Deep learning datasets are expanding at an unprecedented pace, creating new challenges for data processing in model training pipelines. A crucial aspect of these pipelines is dataset shuffling, which significantly improves unbiased learning and convergence accuracy by adhering to the principles of random sampling. However, loading shuffled data for large datasets incurs significant overhead in the deep learning pipeline and severely impacts the end-to-end training throughput. To mitigate this, current deep learning systems often resort to partial dataset shuffling, sacrificing global randomness to maintain acceptable training throughput on large datasets, still leaving global shuffling efficiency issues not fully explored. In this work, we present RINAS, a data loading framework that systematically addresses the performance bottleneck of loading global shuffled datasets. Our key contribution is to offer an intra-batch unordered data fetching approach, which unleashes unexplored parallelism of data loading. We implement RINAS under the PyTorch framework for common dataset libraries HuggingFace and TorchVision. Our experimental results show that RINAS improves the throughput of general language model training and vision model training by up to 59% and 89%, respectively.
Large language models, such as OpenAI's ChatGPT, have demonstrated exceptional language understanding capabilities in various NLP tasks. Sparsely activated mixture-of-experts (MoE) has emerged as a promising solution for scaling models while maintaining a constant number of computational operations. Existing MoE model adopts a fixed gating network where each token is computed by the same number of experts. However, this approach contradicts our intuition that the tokens in each sequence vary in terms of their linguistic complexity and, consequently, require different computational costs. Little is discussed in prior research on the trade-off between computation per token and model performance. This paper introduces adaptive gating in MoE, a flexible training strategy that allows tokens to be processed by a variable number of experts based on expert probability distribution. The proposed framework preserves sparsity while improving training efficiency. Additionally, curriculum learning is leveraged to further reduce training time. Extensive experiments on diverse NLP tasks show that adaptive gating reduces at most 22.5% training time while maintaining inference quality. Moreover, we conduct a comprehensive analysis of the routing decisions and present our insights when adaptive gating is used.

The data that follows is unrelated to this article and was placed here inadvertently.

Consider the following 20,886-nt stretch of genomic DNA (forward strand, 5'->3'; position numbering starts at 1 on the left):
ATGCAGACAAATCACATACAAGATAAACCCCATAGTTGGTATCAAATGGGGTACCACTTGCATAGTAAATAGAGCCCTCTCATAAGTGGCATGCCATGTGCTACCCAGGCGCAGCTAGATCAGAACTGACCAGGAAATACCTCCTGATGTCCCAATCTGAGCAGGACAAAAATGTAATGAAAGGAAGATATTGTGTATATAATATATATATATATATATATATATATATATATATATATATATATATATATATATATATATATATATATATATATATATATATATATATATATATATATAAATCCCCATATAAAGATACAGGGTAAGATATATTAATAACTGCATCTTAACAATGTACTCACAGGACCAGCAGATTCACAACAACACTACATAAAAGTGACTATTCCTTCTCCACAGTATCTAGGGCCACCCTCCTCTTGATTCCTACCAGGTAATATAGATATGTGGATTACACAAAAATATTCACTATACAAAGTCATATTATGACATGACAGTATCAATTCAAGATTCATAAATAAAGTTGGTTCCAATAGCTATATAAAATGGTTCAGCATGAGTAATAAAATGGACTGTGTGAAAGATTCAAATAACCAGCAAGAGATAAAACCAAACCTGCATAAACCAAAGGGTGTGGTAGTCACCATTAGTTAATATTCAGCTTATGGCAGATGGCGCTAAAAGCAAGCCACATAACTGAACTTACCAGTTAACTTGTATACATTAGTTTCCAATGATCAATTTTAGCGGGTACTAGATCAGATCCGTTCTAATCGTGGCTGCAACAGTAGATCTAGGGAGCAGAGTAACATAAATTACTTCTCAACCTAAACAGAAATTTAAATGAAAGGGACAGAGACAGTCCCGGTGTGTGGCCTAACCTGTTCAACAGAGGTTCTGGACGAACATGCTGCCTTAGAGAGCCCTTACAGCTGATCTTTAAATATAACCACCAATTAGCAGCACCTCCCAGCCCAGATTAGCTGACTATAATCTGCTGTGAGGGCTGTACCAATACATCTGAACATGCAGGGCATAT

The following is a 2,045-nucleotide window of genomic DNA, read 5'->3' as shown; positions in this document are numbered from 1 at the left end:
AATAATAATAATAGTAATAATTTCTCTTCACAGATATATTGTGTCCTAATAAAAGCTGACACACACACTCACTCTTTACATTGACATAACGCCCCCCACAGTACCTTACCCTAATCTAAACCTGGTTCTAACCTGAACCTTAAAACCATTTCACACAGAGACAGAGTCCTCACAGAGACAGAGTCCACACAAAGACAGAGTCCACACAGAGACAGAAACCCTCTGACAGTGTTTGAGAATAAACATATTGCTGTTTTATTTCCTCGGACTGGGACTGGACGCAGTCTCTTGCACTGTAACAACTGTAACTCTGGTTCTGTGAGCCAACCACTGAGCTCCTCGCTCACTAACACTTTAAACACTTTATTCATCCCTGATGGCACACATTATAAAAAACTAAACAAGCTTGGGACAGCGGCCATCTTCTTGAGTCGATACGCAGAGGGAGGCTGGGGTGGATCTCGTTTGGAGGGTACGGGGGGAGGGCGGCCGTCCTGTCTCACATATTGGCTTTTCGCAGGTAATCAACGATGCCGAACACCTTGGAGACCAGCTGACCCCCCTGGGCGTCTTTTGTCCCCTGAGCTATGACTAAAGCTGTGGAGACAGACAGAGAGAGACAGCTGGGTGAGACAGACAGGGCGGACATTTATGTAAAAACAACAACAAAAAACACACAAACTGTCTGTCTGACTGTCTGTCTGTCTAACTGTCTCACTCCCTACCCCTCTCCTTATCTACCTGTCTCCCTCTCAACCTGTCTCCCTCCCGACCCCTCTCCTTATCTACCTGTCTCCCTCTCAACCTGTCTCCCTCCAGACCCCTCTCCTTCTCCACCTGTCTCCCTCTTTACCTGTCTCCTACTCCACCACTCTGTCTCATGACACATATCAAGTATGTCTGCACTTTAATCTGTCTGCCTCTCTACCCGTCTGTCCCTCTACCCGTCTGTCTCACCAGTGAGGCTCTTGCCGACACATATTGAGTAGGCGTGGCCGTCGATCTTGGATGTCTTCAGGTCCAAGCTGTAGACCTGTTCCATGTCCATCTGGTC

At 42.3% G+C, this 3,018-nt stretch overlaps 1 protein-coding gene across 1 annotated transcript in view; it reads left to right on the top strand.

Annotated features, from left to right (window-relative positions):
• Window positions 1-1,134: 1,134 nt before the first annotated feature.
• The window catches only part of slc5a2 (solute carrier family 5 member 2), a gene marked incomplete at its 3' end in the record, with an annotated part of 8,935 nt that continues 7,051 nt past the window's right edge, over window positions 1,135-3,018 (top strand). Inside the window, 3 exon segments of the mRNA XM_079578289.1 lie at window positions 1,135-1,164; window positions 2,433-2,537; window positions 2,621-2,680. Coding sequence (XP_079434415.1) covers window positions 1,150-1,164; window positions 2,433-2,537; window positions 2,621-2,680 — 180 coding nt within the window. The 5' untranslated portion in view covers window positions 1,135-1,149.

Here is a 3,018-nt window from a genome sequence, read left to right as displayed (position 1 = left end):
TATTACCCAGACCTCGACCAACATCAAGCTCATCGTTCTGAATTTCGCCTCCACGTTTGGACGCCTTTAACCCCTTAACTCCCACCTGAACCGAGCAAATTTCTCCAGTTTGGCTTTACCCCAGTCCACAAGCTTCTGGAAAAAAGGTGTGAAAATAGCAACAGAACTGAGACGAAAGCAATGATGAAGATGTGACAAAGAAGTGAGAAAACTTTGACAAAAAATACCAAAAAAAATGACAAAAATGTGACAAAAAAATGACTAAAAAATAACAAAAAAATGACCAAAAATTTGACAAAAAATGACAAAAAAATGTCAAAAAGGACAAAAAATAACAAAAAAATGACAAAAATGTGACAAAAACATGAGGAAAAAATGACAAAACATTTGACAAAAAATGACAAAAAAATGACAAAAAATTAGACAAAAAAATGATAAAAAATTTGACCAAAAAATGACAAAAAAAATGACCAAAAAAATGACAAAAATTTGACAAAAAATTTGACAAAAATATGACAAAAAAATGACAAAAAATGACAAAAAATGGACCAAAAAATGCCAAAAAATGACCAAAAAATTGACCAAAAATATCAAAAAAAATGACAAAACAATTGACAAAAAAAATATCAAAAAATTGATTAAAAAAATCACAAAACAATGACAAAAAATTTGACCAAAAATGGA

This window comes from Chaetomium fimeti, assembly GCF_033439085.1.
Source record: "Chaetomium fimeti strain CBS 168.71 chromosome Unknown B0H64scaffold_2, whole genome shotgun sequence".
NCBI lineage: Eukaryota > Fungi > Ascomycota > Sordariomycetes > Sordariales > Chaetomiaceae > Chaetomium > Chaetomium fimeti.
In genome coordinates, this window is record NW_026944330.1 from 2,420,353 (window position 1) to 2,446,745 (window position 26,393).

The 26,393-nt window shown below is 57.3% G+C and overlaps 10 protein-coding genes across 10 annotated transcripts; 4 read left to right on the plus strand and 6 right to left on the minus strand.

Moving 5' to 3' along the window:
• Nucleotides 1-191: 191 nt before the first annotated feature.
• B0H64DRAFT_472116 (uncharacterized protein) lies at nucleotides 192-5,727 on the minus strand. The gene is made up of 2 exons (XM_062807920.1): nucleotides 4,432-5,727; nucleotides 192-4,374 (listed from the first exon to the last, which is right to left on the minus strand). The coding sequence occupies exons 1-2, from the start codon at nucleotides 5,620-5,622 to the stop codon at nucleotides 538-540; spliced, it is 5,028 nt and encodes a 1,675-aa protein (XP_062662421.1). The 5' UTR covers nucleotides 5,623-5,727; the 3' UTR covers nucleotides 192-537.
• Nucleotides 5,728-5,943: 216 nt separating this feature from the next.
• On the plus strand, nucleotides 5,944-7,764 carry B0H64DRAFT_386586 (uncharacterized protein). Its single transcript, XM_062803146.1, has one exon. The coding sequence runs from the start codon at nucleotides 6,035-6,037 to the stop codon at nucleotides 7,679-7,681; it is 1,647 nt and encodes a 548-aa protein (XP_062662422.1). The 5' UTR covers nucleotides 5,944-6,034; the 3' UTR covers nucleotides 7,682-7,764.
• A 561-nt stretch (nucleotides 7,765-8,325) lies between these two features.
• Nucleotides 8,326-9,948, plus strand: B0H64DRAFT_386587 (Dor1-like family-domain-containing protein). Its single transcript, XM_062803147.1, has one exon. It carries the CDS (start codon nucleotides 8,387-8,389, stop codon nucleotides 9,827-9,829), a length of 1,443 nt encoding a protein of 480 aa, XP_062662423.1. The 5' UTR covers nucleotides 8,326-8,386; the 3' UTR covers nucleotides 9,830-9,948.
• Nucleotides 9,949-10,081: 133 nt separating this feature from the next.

Watch-time prediction remains to be a key factor in reinforcing user engagement via video recommendations. It has become increasingly important given the ever-growing popularity of online videos. However, prediction of watch time not only depends on the match between the user and the video but is often mislead by the duration of the video itself. With the goal of improving watch time, recommendation is always biased towards videos with long duration. Models trained on this imbalanced data face the risk of bias amplification, which misguides platforms to over-recommend videos with long duration but overlook the underlying user interests. This paper presents the first work to study duration bias in watch-time prediction for video recommendation. We employ a causal graph illuminating that duration is a confounding factor that concurrently affects video exposure and watch-time prediction -- the first effect on video causes the bias issue and should be eliminated, while the second effect on watch time originates from video intrinsic characteristics and should be preserved. To remove the undesired bias but leverage the natural effect, we propose a Duration Deconfounded Quantile-based (D2Q) watch-time prediction framework, which allows for scalability to perform on industry production systems. Through extensive offline evaluation and live experiments, we showcase the effectiveness of this duration-deconfounding framework by significantly outperforming the state-of-the-art baselines. We have fully launched our approach on Kuaishou App, which has substantially improved real-time video consumption due to more accurate watch-time predictions.
Real-world recommendation systems often consist of two phases. In the first phase, multiple predictive models produce the probability of different immediate user actions. In the second phase, these predictions are aggregated according to a set of 'strategic parameters' to meet a diverse set of business goals, such as longer user engagement, higher revenue potential, or more community/network interactions. In addition to building accurate predictive models, it is also crucial to optimize this set of 'strategic parameters' so that primary goals are optimized while secondary guardrails are not hurt. In this setting with multiple and constrained goals, this paper discovers that a probabilistic strategic parameter regime can achieve better value compared to the standard regime of finding a single deterministic parameter. The new probabilistic regime is to learn the best distribution over strategic parameter choices and sample one strategic parameter from the distribution when each user visits the platform. To pursue the optimal probabilistic solution, we formulate the problem into a stochastic compositional optimization problem, in which the unbiased stochastic gradient is unavailable. Our approach is applied in a popular social network platform with hundreds of millions of daily users and achieves +0.22% lift of user engagement in a recommendation task and +1.7% lift in revenue in an advertising optimization scenario comparing to using the best deterministic parameter strategy.